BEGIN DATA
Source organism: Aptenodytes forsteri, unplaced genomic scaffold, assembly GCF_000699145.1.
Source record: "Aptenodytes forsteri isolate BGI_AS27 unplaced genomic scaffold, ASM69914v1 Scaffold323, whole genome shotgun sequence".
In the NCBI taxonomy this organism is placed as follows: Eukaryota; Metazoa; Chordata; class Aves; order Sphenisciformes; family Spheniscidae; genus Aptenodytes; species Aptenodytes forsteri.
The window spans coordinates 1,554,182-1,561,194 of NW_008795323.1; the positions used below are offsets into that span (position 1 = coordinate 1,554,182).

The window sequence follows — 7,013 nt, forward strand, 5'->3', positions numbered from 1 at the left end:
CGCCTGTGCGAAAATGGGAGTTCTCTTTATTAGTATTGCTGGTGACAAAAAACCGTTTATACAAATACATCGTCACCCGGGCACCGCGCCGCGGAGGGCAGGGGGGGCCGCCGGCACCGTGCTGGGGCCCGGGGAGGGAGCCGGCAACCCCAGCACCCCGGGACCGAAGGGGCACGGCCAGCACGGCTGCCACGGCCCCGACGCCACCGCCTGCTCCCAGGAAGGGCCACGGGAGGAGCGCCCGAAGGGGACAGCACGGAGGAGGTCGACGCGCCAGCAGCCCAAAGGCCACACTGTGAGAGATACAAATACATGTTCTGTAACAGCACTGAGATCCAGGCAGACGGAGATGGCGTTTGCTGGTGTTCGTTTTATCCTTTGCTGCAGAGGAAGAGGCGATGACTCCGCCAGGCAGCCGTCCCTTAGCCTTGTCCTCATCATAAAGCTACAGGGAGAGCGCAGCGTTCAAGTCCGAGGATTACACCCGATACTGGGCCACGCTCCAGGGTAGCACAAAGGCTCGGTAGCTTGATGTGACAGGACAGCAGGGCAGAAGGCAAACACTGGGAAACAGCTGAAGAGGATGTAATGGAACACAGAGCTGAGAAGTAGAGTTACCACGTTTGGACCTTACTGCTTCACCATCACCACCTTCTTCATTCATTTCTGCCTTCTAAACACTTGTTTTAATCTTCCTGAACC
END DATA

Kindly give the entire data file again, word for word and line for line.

Source organism: Aptenodytes forsteri, unplaced genomic scaffold, assembly GCF_000699145.1.
Source record: "Aptenodytes forsteri isolate BGI_AS27 unplaced genomic scaffold, ASM69914v1 Scaffold323, whole genome shotgun sequence".
In the NCBI taxonomy this organism is placed as follows: Eukaryota; Metazoa; Chordata; class Aves; order Sphenisciformes; family Spheniscidae; genus Aptenodytes; species Aptenodytes forsteri.
The window spans coordinates 1,554,182-1,561,194 of NW_008795323.1; the positions used below are offsets into that span (position 1 = coordinate 1,554,182).

The window sequence follows — 7,013 nt, forward strand, 5'->3', positions numbered from 1 at the left end:
CGCCTGTGCGAAAATGGGAGTTCTCTTTATTAGTATTGCTGGTGACAAAAAACCGTTTATACAAATACATCGTCACCCGGGCACCGCGCCGCGGAGGGCAGGGGGGGCCGCCGGCACCGTGCTGGGGCCCGGGGAGGGAGCCGGCAACCCCAGCACCCCGGGACCGAAGGGGCACGGCCAGCACGGCTGCCACGGCCCCGACGCCACCGCCTGCTCCCAGGAAGGGCCACGGGAGGAGCGCCCGAAGGGGACAGCACGGAGGAGGTCGACGCGCCAGCAGCCCAAAGGCCACACTGTGAGAGATACAAATACATGTTCTGTAACAGCACTGAGATCCAGGCAGACGGAGATGGCGTTTGCTGGTGTTCGTTTTATCCTTTGCTGCAGAGGAAGAGGCGATGACTCCGCCAGGCAGCCGTCCCTTAGCCTTGTCCTCATCATAAAGCTACAGGGAGAGCGCAGCGTTCAAGTCCGAGGATTACACCCGATACTGGGCCACGCTCCAGGGTAGCACAAAGGCTCGGTAGCTTGATGTGACAGGACAGCAGGGCAGAAGGCAAACACTGGGAAACAGCTGAAGAGGATGTAATGGAACACAGAGCTGAGAAGTAGAGTTACCACGTTTGGACCTTACTGCTTCACCATCACCACCTTCTTCATTCATTTCTGCCTTCTAAACACTTGTTTTAATCTTCCTGAACC